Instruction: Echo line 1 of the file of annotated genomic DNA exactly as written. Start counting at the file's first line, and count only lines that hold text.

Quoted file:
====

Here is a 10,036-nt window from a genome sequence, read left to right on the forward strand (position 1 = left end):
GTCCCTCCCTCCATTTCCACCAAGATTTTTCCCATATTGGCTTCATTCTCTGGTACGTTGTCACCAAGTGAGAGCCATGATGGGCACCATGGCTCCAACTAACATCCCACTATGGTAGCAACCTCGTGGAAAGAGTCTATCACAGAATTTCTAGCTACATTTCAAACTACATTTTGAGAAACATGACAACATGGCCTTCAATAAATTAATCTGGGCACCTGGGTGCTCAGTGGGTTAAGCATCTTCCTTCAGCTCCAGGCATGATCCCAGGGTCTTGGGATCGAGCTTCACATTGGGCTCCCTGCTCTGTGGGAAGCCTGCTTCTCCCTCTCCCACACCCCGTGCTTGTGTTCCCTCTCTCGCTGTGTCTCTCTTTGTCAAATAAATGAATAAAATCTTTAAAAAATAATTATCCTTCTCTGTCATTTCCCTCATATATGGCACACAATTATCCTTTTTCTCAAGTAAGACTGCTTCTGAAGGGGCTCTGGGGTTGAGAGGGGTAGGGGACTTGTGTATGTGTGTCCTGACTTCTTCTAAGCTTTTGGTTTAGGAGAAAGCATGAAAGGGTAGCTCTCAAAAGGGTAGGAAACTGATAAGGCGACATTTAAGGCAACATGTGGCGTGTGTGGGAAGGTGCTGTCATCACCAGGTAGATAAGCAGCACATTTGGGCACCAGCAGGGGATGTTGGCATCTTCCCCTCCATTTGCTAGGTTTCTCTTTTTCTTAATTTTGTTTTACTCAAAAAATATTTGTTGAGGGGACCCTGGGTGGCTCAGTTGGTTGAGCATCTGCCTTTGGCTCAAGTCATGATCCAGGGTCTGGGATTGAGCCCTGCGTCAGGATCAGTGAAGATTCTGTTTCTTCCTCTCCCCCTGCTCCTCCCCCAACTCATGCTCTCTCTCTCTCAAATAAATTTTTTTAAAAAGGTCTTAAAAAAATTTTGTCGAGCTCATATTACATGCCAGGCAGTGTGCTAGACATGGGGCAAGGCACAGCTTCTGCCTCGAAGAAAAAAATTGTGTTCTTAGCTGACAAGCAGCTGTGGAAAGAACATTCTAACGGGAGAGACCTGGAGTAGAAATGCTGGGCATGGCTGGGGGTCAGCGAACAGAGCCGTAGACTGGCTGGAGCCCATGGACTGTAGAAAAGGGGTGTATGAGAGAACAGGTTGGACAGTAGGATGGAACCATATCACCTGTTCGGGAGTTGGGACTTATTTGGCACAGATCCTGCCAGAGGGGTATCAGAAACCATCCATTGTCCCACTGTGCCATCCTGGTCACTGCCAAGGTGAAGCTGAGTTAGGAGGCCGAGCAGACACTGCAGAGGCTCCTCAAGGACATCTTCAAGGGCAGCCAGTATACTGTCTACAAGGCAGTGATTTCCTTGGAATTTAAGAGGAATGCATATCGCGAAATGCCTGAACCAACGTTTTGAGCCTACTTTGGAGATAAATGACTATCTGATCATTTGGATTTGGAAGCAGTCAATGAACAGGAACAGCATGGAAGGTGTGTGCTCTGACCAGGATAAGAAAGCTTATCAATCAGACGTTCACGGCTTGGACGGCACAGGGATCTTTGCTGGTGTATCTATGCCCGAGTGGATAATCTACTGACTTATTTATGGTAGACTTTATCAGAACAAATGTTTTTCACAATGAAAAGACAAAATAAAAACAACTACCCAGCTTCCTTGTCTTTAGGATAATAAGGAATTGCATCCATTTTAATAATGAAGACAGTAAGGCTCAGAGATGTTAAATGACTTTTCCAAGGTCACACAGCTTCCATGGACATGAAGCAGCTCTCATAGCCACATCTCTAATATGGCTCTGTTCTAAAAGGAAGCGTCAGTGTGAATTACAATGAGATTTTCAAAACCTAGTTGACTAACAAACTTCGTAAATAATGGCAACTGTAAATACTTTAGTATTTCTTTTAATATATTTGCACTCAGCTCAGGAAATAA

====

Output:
Here is a 10,036-nt window from a genome sequence, read left to right on the forward strand (position 1 = left end):